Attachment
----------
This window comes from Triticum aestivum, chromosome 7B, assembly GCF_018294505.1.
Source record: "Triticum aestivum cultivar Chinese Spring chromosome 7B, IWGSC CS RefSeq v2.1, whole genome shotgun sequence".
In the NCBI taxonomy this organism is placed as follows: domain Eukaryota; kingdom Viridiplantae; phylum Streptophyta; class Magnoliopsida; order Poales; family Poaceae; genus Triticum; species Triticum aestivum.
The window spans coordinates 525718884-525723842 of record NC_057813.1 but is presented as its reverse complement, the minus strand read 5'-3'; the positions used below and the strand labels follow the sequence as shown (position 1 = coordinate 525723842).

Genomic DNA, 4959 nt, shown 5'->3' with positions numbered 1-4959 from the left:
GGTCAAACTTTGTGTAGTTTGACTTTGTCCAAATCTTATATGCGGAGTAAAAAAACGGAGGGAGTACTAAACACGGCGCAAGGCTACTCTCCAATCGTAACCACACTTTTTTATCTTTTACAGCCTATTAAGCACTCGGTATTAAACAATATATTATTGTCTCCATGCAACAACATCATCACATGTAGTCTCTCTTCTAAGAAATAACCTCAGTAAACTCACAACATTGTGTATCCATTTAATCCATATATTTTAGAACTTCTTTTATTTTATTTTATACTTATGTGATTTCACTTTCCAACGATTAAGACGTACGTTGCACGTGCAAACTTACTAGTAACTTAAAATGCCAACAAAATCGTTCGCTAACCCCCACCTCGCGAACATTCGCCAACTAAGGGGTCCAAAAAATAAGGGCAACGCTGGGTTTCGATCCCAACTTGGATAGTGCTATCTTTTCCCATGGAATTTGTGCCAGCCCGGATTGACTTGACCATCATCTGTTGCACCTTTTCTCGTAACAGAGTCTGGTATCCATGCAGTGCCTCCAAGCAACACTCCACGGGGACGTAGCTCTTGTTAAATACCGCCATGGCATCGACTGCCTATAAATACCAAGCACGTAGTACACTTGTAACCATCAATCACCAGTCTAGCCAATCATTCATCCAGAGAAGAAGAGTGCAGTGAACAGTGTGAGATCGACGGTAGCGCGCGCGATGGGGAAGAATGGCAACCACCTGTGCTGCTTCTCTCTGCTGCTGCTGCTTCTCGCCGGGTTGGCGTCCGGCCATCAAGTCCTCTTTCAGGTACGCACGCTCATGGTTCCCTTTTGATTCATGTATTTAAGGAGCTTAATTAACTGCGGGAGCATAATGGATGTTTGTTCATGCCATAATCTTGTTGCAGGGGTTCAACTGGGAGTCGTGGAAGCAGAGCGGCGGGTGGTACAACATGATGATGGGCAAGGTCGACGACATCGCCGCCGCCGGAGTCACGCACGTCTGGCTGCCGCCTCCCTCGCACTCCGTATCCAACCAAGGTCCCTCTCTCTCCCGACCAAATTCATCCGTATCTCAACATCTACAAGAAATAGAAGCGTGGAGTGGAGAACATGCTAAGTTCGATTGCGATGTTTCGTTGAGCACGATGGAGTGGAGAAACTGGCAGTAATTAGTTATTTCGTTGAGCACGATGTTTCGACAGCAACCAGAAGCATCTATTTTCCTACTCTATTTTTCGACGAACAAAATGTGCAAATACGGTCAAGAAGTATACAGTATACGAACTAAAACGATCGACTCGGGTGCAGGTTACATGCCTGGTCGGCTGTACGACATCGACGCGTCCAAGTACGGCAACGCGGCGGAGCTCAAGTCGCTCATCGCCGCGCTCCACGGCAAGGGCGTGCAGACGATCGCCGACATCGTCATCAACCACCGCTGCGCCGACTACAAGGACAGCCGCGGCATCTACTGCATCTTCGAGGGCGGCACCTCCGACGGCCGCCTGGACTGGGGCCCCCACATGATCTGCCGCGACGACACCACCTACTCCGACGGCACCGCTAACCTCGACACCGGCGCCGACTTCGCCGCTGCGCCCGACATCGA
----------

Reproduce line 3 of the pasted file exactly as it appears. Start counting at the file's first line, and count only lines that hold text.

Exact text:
In the NCBI taxonomy this organism is placed as follows: domain Eukaryota; kingdom Viridiplantae; phylum Streptophyta; class Magnoliopsida; order Poales; family Poaceae; genus Triticum; species Triticum aestivum.